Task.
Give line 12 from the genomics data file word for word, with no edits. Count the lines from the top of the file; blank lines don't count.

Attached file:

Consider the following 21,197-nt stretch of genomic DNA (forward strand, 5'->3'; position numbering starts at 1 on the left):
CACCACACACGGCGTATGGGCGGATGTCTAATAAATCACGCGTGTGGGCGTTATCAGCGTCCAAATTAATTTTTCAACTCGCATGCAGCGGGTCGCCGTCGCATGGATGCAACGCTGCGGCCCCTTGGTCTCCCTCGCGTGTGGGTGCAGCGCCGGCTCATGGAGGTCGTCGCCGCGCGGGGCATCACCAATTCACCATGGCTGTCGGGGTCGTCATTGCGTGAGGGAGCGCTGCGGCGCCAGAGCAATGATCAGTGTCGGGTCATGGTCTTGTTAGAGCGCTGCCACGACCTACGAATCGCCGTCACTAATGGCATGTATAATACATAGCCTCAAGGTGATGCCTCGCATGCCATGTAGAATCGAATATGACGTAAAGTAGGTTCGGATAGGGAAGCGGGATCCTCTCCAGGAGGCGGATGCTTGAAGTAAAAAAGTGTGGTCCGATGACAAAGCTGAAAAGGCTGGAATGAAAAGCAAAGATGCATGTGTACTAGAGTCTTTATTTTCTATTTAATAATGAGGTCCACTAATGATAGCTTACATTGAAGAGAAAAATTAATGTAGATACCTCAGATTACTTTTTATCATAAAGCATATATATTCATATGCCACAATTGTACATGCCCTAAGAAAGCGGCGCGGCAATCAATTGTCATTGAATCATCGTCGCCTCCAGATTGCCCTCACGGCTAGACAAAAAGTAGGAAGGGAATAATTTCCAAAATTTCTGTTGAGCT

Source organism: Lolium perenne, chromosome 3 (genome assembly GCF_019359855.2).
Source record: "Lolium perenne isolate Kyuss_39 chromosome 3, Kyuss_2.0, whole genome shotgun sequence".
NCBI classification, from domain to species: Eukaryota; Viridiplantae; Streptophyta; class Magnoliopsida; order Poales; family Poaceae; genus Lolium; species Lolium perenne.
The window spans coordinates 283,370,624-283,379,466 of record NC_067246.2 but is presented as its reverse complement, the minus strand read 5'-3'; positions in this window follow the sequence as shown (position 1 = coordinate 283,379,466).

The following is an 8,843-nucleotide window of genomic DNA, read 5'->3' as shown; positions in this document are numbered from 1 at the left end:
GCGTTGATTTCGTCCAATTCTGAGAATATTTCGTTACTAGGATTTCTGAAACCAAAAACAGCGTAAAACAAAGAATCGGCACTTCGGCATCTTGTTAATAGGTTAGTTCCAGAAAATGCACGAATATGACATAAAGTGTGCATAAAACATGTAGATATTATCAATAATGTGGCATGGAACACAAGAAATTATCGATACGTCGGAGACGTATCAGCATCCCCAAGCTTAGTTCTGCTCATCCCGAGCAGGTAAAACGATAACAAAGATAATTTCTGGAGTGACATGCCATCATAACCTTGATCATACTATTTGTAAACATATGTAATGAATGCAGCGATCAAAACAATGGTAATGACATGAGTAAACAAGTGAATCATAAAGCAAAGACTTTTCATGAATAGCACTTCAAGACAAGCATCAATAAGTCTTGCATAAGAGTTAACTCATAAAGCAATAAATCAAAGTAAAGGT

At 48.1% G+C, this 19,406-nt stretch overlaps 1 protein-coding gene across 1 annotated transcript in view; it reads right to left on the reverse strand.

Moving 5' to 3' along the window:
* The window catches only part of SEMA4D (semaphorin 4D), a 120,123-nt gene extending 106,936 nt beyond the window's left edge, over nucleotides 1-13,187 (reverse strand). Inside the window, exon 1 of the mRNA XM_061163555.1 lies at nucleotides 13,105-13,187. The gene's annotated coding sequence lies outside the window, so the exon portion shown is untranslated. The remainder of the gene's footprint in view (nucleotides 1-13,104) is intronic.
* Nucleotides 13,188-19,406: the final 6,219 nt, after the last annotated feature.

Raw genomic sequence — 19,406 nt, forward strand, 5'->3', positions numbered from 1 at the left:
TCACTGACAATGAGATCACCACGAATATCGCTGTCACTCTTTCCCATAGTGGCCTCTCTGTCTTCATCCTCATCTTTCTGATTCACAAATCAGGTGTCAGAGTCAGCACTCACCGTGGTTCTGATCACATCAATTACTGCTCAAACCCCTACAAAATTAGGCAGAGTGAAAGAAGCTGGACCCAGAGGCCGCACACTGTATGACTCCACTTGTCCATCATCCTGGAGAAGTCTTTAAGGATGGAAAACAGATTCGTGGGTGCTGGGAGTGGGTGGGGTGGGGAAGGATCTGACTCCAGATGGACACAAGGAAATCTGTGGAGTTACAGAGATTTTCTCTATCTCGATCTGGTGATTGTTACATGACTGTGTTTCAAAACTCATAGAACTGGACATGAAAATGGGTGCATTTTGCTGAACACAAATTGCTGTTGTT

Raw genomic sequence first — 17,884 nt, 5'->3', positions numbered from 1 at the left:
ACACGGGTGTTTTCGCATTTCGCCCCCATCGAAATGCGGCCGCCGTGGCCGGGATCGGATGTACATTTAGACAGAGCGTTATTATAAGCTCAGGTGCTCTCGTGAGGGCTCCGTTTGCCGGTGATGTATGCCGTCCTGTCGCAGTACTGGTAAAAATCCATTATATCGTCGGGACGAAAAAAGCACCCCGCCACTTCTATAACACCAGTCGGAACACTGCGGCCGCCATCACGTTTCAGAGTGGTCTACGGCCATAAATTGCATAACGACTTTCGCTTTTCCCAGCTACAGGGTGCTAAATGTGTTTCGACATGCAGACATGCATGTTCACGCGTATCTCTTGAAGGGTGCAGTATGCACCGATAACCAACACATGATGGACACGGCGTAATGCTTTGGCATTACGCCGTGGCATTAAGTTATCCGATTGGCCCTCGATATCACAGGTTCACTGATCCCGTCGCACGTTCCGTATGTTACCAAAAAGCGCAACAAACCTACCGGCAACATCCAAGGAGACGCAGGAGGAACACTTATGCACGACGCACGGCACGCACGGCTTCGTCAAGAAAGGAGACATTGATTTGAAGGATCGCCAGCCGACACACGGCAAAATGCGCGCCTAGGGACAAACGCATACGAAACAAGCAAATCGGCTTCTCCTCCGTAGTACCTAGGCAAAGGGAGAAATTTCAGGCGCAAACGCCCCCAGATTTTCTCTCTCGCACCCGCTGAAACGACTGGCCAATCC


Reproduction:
* Nucleotides 13,188-19,406: the final 6,219 nt, after the last annotated feature.